Download Bergson, Complexity and Creative Emergence by David Kreps PDF

By David Kreps

It is a e-book approximately evolution from a post-Darwinian viewpoint. It recounts the middle rules of French thinker Henri Bergson and his rediscovery and legacy within the poststructuralist serious philosophies of the Nineteen Sixties, and explores the confluences of those principles with these of complexity concept in environmental biology.

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17 In Bergson’s time this neuroscience was in its infancy; but he could see even then that, philosophically, it would always be examining, through the scientific method, the objective reality of the brain: it would never gain access to the mind. The ‘inner’ against which all the ‘outer’ are opposed, in these ontological views of the universe, seems not to have any place in it, beyond being where ‘we’ reside, and undertake our thinking and 22 Bergson, Complexity and Creative Emergence our feeling – whether or not we favour one over the other.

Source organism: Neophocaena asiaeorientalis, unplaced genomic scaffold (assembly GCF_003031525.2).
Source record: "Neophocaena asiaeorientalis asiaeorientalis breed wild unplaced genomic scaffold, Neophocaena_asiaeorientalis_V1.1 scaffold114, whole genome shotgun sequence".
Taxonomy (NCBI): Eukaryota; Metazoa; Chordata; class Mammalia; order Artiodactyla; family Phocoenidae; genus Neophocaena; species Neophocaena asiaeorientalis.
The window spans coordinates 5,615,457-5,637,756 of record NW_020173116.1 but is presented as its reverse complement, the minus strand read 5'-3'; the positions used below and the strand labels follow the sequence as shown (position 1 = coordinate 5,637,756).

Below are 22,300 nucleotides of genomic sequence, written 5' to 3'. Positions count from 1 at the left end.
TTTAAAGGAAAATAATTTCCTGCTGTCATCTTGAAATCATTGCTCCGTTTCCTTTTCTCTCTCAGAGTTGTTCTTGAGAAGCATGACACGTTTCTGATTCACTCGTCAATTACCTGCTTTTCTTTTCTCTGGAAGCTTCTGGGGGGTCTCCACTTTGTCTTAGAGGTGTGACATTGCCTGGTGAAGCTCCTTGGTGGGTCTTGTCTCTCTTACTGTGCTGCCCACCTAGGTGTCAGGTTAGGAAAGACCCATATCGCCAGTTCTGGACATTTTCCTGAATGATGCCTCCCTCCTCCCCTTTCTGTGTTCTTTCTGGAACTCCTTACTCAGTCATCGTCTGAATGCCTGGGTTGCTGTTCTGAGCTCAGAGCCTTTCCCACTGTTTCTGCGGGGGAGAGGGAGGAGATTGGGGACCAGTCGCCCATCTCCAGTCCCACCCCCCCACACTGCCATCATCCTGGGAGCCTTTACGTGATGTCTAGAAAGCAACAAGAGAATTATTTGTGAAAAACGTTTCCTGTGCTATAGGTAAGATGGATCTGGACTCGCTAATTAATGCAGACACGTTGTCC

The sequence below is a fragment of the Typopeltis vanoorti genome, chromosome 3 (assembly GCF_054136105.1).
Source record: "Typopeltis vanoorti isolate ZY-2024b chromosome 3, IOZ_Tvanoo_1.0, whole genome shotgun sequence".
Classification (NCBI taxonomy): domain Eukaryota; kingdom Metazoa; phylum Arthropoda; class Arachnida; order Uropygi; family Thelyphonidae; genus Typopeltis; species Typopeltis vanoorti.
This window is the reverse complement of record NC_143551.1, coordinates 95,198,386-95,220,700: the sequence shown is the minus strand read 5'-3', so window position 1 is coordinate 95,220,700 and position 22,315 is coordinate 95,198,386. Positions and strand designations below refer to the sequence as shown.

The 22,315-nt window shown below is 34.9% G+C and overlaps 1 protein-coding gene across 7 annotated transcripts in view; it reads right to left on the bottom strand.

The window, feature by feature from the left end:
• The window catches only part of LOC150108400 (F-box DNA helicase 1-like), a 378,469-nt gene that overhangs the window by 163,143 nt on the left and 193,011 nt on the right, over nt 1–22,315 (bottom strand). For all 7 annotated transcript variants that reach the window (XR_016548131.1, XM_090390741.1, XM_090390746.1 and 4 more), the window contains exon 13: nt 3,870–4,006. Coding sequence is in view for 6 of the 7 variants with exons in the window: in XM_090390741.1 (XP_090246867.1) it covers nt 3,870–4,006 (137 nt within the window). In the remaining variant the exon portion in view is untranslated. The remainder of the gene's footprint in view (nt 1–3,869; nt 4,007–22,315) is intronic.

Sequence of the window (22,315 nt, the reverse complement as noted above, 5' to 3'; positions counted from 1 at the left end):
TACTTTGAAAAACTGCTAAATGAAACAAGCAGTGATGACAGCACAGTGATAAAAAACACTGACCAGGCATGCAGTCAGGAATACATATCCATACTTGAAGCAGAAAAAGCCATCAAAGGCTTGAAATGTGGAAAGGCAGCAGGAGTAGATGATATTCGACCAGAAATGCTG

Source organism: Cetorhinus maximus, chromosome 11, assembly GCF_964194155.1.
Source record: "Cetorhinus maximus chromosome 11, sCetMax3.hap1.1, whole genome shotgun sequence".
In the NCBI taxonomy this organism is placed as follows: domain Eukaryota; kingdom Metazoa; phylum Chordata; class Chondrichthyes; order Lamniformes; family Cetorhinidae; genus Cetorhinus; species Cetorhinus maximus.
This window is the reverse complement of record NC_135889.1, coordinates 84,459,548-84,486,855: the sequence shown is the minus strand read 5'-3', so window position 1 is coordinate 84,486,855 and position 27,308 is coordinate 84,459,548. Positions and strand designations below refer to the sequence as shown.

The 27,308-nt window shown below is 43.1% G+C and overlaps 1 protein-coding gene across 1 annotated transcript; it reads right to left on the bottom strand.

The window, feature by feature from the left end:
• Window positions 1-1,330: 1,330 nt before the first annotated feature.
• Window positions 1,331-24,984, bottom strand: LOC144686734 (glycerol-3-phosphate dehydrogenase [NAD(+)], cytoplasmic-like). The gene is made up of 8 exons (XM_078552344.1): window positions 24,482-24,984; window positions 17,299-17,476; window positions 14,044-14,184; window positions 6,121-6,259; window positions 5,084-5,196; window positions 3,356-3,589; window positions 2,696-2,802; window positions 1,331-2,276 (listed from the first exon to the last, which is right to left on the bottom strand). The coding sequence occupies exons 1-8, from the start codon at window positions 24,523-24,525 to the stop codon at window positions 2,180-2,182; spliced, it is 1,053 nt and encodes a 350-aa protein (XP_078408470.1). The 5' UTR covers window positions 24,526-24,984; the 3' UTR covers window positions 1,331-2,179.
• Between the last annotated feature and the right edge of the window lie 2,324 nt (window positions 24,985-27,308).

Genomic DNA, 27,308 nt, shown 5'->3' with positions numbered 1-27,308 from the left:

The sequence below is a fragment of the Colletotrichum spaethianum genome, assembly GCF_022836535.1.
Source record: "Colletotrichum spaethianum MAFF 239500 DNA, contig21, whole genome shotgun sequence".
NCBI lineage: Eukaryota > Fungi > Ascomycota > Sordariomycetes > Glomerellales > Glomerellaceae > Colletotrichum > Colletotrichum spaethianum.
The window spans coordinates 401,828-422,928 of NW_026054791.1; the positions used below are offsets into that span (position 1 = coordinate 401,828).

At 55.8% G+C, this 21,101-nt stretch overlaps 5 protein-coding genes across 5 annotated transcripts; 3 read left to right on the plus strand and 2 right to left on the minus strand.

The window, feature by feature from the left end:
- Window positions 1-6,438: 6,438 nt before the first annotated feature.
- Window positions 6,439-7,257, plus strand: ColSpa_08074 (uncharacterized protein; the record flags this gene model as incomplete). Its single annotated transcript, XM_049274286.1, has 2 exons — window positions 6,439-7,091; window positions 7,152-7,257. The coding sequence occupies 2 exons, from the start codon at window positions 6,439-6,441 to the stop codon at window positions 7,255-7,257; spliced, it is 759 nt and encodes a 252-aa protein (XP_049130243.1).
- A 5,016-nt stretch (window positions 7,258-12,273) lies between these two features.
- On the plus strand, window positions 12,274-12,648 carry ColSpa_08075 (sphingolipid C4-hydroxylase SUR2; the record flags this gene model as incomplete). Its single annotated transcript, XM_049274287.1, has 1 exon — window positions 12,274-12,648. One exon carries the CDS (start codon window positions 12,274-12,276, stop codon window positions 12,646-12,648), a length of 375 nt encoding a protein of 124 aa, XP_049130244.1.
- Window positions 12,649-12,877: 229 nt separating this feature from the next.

So, if perception – linked to the perception-action flow in a biological chain from the external object on the periphery to the action centre in the brain, and thereby back through the nervous system into action – is limited to what is useful, and is essentially physical – a part of the material world, and something which is interrupted by consciousness in order that a choice may be made – what, then, is consciousness? For Bergson it can only be something that is not material, that is different in kind from the matter that it interrupts, albeit but one side of the coin of existence.

As with many of his ideas, he is at pains to reassure us that, of course, the opposites that he describes are never found alone, purely one or purely the other, but always, in reality, in combination. This is as true of space and duration as it is of other pairs he describes here, such as quality and quantity, affective and representative sensations, and so on. Yet, for the purposes of his argument, he asks us to imagine each half of these pairs in its pure state, in order better to understand it, and in order then, once considering their combination, to better understand how they differ in kind, rather than in degree – another of his favourite distinctions.

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